Grandma’s Footsteps

After many years of participating in SSF (Shakespeare Schools Foundation), I have come to understand the advantages of deepening drama work with reference to the enriching stories, language and character within the works of Shakespeare. In this first game in our series, Grandma’s Footsteps, we see how a traditional game loved by children in the classroom and the playground can be transformed by adding a Shakespearean context.

Grandma's Footsteps | Drama Games


  • Concentration;
  • self-control;
  • social skills;
  • co-ordination;
  • characterisation.

One of the players becomes grandma. Grandma then faces a wall at one side of the playing area, with her back to the rest at the other end. Once the signal is given to start, the other players have to try and reach grandma and tap her on the back to win the game. Grandma can turn round at any point to catch someone moving, sending them back to the start.


Running is not allowed.

If grandma sends you back you have to go! 

Grandma’s Footsteps – The Shakespearean Versions!

Version 1 

Macbeth Act 5 scene 4

This game could be incorporated into a lesson on Macbeth to highlight tension. The tension felt by the players during the game can be used to understand the tension Macbeth feels while he waits in the castle knowing that the armies of Malcolm and England could appear at any time. The game could also be used to introduce Shakespeare to children. 

Macbeth – The witches prophesied that Macbeth would never be defeated until the Birnam Wood came towards his castle. Malcolm (the rightful heir to the throne stolen by Macbeth), commands his forces to use branches to disguise their approach.

‘Until Great Birnam Wood to high Dunsinane Hill do come against him.’

One child stands against a wall or tree or similar end point playing Macbeth.

The other children act as soldiers ready to move towards Macbeth’s castle.

When the signal is given to begin the game the soldiers move stealthily.

Of course, Macbeth will turn around from time to time in the traditional manner.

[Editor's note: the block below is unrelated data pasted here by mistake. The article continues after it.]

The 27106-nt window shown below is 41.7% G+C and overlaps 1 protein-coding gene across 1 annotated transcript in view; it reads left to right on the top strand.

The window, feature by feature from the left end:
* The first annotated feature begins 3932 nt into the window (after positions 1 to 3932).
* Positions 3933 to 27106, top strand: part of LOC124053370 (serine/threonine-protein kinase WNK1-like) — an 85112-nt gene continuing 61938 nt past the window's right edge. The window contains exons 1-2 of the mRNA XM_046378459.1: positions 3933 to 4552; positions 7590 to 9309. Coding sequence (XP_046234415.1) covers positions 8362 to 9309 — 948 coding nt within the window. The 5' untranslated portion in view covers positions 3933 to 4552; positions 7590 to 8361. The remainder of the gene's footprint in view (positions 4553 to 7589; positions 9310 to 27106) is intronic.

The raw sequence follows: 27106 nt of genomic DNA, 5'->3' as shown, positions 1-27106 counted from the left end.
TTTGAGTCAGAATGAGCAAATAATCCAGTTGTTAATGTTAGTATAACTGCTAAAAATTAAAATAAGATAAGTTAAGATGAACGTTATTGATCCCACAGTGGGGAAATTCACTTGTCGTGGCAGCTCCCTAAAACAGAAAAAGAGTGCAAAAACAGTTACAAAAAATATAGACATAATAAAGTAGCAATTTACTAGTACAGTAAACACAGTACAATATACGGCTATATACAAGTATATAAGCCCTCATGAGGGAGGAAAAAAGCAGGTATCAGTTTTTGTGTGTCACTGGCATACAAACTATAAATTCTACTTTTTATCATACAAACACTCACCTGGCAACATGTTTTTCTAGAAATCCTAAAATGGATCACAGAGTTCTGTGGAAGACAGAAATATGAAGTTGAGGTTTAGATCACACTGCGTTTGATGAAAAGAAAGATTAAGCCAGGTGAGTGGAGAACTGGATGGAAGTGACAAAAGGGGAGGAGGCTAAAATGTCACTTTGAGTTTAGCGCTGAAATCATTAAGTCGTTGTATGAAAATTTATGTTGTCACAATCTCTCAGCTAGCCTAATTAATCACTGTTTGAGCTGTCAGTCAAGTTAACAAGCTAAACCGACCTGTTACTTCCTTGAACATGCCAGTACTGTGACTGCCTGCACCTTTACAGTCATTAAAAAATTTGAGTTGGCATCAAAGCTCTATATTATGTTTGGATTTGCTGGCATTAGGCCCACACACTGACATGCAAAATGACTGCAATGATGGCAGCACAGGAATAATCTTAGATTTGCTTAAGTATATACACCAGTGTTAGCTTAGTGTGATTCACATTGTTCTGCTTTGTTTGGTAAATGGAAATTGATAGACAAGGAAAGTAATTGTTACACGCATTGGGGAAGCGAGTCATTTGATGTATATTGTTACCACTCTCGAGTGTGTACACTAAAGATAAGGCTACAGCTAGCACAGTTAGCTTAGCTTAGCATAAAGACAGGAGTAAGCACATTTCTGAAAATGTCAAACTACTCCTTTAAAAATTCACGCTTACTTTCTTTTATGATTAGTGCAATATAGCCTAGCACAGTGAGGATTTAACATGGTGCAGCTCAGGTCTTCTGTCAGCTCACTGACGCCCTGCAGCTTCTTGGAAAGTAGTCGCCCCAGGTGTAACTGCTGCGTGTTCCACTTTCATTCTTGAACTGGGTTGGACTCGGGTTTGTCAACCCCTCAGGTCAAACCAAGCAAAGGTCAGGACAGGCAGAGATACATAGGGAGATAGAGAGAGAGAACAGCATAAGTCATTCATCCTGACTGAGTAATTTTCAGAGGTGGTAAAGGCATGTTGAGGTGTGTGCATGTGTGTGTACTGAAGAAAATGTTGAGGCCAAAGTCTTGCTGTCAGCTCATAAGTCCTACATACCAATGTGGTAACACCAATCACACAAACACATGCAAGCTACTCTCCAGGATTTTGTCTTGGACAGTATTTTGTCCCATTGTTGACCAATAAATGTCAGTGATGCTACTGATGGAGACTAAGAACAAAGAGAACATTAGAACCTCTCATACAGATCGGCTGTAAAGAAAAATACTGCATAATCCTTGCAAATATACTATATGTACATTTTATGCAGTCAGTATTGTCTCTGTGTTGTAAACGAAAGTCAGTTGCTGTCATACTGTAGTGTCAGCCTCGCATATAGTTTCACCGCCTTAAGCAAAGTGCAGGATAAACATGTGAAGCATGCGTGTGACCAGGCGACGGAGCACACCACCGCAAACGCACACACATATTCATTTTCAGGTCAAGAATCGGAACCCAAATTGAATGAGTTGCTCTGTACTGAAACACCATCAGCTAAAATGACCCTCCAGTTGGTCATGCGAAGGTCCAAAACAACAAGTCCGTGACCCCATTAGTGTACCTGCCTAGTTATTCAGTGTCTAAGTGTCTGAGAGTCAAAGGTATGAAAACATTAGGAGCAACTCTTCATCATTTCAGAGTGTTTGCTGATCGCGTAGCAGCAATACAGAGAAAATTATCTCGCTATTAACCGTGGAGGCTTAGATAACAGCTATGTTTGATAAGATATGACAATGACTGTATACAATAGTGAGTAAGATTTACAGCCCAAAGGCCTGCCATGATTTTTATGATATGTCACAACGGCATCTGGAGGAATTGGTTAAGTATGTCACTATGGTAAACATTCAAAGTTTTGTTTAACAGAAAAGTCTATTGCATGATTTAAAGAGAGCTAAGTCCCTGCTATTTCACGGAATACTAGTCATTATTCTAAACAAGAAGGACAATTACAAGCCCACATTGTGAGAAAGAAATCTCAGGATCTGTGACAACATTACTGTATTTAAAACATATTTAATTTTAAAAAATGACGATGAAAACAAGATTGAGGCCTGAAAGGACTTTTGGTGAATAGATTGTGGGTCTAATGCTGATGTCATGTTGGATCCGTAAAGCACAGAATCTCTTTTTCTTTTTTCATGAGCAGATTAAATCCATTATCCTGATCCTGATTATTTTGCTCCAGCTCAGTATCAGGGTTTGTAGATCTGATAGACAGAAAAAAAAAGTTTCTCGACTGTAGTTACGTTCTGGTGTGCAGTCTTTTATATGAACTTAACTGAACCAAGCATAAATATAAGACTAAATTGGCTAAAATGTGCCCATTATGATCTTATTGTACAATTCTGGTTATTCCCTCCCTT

If he sees a soldier moving everyone has to retreat to the start.

The first person to reach Macbeth has to say in a commanding voice, ‘Turn hell-hound turn! (These are the words used by his former friend Macduff whose family Macbeth has murdered).

The ‘winner’ become Macbeth!


The children place their bag and their coat somewhere between the start line and Macbeth. When they reach the items they have to put them on. This can act as the camouflage used by Malcolm’s army as they become Birnam Wood moving towards Dunsinane Hill.

For those who are studying the play, the soldiers could represent the fears and uncertainty of Macbeth. Each time Macbeth turns they could be challenged to voice this.

Version 2


Act 2 scene 1

‘Is this a dagger I see before me?’

In this scene, King Duncan is sleep in his bed chamber, protected by two guards. Macbeth and Lady Macbeth have been persuaded that the crown of Scotland is theirs for the taking by the prophecies of the Three Witches. As a further precaution, Lady Macbeth has added a sleeping potion to the guard’s wine.

The ‘grandma’ is King Duncan and those creeping up on him represent the assassin Macbeth. If you prefer, two ‘sleeping guards’ can support Duncan and wake up if they hear any noise. If an individual or the group are caught it is as if Macbeth has decided not to go through with it, emphasising his uncertainty. 

For those who are studying Macbeth, this game also represents his paranoia. Some could be asked to be his ambition as they move with determination towards the bedchamber. Others could as to be his doubts and fears of being caught, knowing that what he is doing is wrong. The teacher might ask for these thoughts to be voiced during the game.

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